Other Techniques for Microtia Management

  • Sabrina CugnoEmail author
  • Neil Bulstrode


There are many patients with microtia who never seek consultation for reconstruction, either having accepted the deformity or having resorted to camouflage of the malformed vestigial remnant with hair. Although osseointegrated prosthetic reconstruction is more readily considered in adults, its use in primary reconstruction in the pediatric population remains an area of contention, particularly in cases of microtia. In children, a prosthesis is more commonly regarded as a salvage option following failed secondary reconstruction where costal cartilage or soft tissue coverage remains insufficient for consideration of additional autogenous or alloplastic reconstructive efforts. Pre-lamination of a composite auricular flap with subsequent microsurgical transfer has been used for auricular reconstruction when regional options for secondary reconstruction have been expended, and transfer of a free fascial flap is considered a lesser option. In recent years, there has been considerable interest in generating a prefabricated cartilaginous ear framework from autogenous chondrocytes; however, these initiatives have not been fully realized.


Camouflage Prosthesis Pre-lamination Prefabrication 


  1. 1.
    Wilkes GH, Wolfaardt JF. Osseointegrated alloplastic versus autogenous ear reconstruction: criteria for treatment selection. Plast Reconstr Surg. 1994;93(5):967–79.CrossRefGoogle Scholar
  2. 2.
    Thorne CH, Brecht LE, Bradley JP, Levine JP, Hammerschlag P, Longaker MT. Auricular reconstruction: indications for autogenous and prosthetic techniques. Plast Reconstr Surg. 2001;107(5):1241–52.CrossRefGoogle Scholar
  3. 3.
    Branemark R, Branemark PI, Rydevik B, Myers RR. Osseointegration in skeletal reconstruction and rehabilitation: a review. J Rehabil Res Dev. 2001;38(2):175–81.PubMedGoogle Scholar
  4. 4.
    Tjellstrom A. Osseointegrated implants for replacement of absent or defective ears. Clin Plast Surg. 1990;17(2):355–66.PubMedGoogle Scholar
  5. 5.
    Gion GG. Surgical versus prosthetic reconstruction of microtia: the case for prosthetic reconstruction. J Oral Maxillofac Surg. 2006;64(11):1639–54.CrossRefGoogle Scholar
  6. 6.
    Holgers KM, Tjellstrom A, Bjursten LM, Erlandsson BE. Soft tissue reactions around percutaneous implants: a clinical study of soft tissue conditions around skin-penetrating titanium implants for bone-anchored hearing aids. Am J Otol. 1988;9(1):56–9.PubMedGoogle Scholar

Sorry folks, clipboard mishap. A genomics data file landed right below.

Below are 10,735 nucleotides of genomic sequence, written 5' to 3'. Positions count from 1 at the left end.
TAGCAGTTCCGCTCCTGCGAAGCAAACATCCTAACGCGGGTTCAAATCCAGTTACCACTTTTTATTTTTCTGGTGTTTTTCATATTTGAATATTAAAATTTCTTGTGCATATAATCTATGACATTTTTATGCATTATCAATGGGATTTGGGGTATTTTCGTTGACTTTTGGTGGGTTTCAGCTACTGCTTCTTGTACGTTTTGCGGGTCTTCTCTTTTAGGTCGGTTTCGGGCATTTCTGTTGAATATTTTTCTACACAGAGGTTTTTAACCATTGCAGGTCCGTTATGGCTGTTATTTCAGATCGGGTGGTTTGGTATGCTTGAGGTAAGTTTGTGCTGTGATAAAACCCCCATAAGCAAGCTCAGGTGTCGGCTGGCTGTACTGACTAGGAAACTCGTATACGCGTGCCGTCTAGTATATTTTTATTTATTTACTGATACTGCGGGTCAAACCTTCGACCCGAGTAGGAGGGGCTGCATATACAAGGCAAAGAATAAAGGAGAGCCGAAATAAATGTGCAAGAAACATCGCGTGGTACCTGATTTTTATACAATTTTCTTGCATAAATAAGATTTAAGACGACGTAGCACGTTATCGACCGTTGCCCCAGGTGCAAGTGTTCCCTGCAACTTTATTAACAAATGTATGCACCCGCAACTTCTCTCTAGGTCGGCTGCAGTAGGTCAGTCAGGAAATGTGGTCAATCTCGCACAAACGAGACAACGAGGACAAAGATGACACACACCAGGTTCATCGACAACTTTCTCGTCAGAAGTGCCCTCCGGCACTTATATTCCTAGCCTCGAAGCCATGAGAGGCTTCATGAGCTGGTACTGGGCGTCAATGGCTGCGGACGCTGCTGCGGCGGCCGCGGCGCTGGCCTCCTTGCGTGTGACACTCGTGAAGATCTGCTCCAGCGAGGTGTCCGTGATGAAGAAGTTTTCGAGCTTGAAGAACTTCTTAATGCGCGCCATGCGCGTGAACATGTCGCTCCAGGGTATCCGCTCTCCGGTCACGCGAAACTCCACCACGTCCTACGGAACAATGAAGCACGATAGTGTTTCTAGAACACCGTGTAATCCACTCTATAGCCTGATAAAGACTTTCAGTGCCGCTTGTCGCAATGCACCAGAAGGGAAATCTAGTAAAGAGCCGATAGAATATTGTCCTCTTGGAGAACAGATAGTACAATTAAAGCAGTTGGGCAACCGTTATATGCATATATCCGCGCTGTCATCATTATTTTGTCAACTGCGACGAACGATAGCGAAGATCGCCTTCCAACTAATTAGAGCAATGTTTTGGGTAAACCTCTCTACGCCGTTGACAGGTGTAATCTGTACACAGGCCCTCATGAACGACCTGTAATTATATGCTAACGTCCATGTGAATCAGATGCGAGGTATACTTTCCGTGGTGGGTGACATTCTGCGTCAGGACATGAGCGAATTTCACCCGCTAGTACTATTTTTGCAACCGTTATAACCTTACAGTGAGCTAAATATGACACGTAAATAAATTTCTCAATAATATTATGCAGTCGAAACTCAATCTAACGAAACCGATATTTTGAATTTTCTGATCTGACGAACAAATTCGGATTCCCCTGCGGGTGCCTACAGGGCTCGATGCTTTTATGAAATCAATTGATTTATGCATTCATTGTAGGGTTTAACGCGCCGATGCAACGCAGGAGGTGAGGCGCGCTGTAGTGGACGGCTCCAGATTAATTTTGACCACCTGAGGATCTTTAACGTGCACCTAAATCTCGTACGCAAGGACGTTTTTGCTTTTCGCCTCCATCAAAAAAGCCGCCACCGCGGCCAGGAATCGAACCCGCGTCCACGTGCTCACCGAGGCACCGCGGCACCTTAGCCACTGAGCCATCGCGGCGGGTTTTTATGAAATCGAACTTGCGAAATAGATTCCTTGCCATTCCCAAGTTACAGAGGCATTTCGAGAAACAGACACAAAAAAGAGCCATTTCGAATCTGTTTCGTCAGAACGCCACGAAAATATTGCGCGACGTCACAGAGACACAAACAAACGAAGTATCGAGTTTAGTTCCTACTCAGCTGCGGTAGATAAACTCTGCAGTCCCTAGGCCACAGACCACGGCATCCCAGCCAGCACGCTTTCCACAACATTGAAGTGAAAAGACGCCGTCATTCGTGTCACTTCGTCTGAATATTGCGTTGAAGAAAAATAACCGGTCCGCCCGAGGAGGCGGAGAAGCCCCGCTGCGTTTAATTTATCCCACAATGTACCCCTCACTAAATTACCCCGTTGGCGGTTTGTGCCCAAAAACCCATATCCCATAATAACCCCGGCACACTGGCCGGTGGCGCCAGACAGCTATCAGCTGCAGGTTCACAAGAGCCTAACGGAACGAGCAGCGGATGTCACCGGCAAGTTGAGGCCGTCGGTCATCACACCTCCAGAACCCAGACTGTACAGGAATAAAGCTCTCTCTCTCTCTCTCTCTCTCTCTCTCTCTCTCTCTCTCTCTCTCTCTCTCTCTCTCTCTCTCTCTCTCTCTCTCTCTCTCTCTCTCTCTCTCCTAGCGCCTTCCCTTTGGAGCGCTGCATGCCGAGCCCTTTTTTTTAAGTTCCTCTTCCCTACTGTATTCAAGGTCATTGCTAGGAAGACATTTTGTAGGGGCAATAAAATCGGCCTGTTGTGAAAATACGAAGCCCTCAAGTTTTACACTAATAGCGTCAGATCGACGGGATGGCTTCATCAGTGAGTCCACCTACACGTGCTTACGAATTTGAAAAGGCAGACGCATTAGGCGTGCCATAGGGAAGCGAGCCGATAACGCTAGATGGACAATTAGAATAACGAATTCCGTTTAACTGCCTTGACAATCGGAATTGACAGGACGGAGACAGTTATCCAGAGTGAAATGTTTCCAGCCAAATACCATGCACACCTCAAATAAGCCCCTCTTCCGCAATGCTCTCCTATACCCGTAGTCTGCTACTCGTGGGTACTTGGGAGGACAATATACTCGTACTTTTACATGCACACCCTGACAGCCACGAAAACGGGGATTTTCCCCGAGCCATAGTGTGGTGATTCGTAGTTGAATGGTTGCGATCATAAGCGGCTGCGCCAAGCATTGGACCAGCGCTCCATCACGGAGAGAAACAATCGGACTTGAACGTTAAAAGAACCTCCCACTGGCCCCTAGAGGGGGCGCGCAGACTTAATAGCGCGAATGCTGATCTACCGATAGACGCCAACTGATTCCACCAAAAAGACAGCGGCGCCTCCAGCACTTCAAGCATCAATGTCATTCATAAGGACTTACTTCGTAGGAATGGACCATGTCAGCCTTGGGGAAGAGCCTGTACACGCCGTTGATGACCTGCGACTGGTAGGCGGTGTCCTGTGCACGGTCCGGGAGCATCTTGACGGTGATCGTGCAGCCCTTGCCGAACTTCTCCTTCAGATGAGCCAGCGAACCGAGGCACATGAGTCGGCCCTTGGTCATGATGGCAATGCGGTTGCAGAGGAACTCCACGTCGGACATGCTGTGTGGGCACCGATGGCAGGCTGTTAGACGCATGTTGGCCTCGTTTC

7. 7.
    Granstrom G, Bergstrom K, Odersjo M, Tjellstrom A. Osseointegrated implants in children: experience from our first 100 patients. Otolaryngol Head Neck Surg. 2001;125(1):85–92.CrossRefGoogle Scholar
  8. 8.
    Korus LJ, Wong JN, Wilkes GH. Long-term follow-up of osseointegrated auricular reconstruction. Plast Reconstr Surg. 2011;127(2):630–6.CrossRefGoogle Scholar
  9. 9.
    Hamming KK, Lund TW, Lander TA, Sidman JD. Complications and satisfaction with pediatric osseointegrated external ear prostheses. Laryngoscope. 2009;119(7):1270–3.CrossRefGoogle Scholar
  10. 10.
    Westin T, Tjellstrom A, Hammerlid E, Bergstrom K, Rangert B. Long-term study of quality and safety of osseointegration for the retention of auricular prostheses. Otolaryngol Head Neck Surg. 1999;121(1):133–43.CrossRefGoogle Scholar
  11. 11.
    Han K, Son D. Osseointegrated alloplastic ear reconstruction with the implant-carrying plate system in children. Plast Reconstr Surg. 2002;109(2):496–503; discussion 4–5.CrossRefGoogle Scholar
  12. 12.
    Wright RF, Zemnick C, Wazen JJ, Asher E. Osseointegrated implants and auricular defects: a case series study. J Prosthodont. 2008;17(6):468–75.CrossRefGoogle Scholar
  13. 13.
    Sucur D, Ninkovic M, Markovic S, Babovic S. Reconstruction of an avulsed ear by constructing a composite free flap. Br J Plast Surg. 1991;44(2):153–4.CrossRefGoogle Scholar
  14. 14.
    Akin S. Burned ear reconstruction using a prefabricated free radial forearm flap. J Reconstr Microsurg. 2001;17(4):233–6.CrossRefGoogle Scholar
  15. 15.
    Zhou G, Teng L, Chang HM, Jing WM, Xu J, Li SK, et al. Free prepared composite forearm flap transfer for ear reconstruction: three case reports. Microsurgery. 1994;15(9):660–2.CrossRefGoogle Scholar
  16. 16.
    Chiang YC. Combined tissue expansion and prelamination of forearm flap in major ear reconstruction. Plast Reconstr Surg. 2006;117(4):1292–5.CrossRefGoogle Scholar
  17. 17.
    Young F. Cast and precast cartilage grafts: their use in the restoration of facial contour. Surgery. 1944;15:735.Google Scholar
  18. 18.
    Peer LA. Reconstruction of the auricle with diced cartilage grafts in a Vitallium ear mold. Plast Reconstr Surg. 1948;3:653.CrossRefGoogle Scholar
  19. 19.
    Brent B. Technical advances in ear reconstruction with autogenous rib cartilage grafts: personal experience with 1200 cases. Plast Reconstr Surg. 1999;104(2):319–34; discussion 35–8.CrossRefGoogle Scholar

Copyright information

© Springer Nature Switzerland AG 2019

Authors and Affiliations

  1. 1.Department of Plastic and Reconstructive SurgeryMontreal Children’s Hospital, Shriners Hospital for Children, CHU Sainte-JustineMontrealCanada
  2. 2.Department of Plastic and Reconstructive SurgeryGreat Ormond Street HospitalLondonUK

Personalised recommendations